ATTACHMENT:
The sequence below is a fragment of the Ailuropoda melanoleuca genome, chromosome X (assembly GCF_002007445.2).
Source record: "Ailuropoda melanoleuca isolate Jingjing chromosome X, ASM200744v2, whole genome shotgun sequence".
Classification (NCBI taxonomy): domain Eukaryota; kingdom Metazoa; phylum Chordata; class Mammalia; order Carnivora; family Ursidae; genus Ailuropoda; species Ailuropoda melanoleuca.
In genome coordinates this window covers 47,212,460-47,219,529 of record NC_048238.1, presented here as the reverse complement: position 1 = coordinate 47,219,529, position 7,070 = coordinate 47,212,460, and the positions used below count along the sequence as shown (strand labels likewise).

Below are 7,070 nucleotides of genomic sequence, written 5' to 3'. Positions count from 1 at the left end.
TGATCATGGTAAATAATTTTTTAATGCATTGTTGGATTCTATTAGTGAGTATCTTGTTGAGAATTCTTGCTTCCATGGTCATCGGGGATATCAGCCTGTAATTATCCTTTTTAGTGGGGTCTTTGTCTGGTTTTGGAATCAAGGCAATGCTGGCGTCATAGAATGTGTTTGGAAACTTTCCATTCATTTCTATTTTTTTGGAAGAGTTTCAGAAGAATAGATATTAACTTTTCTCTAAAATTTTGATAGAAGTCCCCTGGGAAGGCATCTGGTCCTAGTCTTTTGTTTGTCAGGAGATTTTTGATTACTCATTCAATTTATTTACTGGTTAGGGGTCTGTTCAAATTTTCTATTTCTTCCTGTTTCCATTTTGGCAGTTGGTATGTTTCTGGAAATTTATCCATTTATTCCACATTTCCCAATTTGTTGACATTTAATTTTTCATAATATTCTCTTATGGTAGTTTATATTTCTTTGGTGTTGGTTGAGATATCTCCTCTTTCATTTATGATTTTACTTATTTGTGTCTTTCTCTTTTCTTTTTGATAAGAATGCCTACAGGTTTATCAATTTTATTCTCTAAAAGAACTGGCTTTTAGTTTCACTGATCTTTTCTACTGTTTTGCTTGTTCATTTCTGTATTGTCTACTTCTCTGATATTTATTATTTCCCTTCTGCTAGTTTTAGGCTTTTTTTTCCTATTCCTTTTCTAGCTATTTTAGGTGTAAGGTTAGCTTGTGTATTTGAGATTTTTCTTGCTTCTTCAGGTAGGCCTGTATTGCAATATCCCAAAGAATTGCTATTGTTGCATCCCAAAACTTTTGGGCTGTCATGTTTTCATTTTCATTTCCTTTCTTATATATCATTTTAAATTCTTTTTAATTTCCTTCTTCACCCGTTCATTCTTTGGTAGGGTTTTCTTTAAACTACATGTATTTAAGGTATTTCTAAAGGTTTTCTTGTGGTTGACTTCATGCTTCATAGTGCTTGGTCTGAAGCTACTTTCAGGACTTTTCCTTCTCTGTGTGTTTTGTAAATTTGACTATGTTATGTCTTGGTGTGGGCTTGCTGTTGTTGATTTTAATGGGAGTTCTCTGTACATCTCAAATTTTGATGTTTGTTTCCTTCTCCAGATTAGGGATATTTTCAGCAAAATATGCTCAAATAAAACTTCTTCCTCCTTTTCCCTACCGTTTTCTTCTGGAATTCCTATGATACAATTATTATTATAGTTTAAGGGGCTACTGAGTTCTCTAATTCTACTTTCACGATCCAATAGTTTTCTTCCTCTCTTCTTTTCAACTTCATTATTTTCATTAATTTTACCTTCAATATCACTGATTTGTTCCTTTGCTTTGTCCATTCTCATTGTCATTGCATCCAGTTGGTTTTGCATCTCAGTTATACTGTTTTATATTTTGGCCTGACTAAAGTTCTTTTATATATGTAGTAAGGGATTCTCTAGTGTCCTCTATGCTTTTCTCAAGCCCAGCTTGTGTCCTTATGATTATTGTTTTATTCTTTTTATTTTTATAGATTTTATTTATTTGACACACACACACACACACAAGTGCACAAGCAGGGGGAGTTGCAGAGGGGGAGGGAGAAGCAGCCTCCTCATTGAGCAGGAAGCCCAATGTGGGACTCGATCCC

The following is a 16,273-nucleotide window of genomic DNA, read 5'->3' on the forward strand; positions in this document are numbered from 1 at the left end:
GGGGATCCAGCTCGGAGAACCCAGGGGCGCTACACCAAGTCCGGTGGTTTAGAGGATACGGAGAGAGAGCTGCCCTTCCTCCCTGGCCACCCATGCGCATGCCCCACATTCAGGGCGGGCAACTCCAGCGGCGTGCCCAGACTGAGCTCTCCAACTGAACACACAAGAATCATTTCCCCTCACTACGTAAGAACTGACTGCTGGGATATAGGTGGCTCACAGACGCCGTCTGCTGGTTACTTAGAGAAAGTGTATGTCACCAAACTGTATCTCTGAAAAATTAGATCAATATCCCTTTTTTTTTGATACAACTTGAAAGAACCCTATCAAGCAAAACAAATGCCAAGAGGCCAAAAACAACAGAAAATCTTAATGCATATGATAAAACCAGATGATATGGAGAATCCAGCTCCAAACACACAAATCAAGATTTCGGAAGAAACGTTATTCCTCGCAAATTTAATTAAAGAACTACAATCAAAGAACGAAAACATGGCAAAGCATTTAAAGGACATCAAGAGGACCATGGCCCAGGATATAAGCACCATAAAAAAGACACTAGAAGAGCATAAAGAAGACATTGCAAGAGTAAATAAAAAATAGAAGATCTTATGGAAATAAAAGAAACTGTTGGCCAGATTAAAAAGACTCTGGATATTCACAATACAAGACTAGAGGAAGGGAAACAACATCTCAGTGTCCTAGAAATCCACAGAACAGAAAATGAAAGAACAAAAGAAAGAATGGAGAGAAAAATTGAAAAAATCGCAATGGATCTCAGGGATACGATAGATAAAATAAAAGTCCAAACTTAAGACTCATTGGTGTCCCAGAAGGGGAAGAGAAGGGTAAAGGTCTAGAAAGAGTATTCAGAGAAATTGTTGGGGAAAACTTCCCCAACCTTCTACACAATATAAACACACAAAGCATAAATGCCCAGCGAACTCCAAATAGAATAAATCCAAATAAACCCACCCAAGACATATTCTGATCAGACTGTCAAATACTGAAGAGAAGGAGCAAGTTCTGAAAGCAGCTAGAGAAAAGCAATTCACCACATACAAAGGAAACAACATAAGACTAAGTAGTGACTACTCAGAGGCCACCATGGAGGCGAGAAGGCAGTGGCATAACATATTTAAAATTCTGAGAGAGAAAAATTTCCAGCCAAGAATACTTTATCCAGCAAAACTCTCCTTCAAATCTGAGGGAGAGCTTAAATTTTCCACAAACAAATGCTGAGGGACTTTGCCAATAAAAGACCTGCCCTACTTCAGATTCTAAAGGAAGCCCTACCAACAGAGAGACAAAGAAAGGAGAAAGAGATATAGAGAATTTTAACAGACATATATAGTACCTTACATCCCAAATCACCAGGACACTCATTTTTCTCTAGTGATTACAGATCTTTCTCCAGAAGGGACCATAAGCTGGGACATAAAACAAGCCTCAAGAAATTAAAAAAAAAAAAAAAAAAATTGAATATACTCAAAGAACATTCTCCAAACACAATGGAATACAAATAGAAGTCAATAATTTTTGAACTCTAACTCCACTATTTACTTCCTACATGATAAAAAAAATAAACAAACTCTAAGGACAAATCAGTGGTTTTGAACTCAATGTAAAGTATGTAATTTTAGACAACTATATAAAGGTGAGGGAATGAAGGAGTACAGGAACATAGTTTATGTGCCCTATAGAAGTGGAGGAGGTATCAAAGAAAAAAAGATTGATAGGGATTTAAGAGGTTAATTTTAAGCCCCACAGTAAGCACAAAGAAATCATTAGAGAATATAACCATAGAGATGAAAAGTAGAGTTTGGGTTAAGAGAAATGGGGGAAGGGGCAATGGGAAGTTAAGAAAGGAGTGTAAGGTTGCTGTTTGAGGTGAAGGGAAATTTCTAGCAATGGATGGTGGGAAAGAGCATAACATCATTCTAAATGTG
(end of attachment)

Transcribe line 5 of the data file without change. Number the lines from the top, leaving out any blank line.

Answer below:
Below are 7,070 nucleotides of genomic sequence, written 5' to 3'. Positions count from 1 at the left end.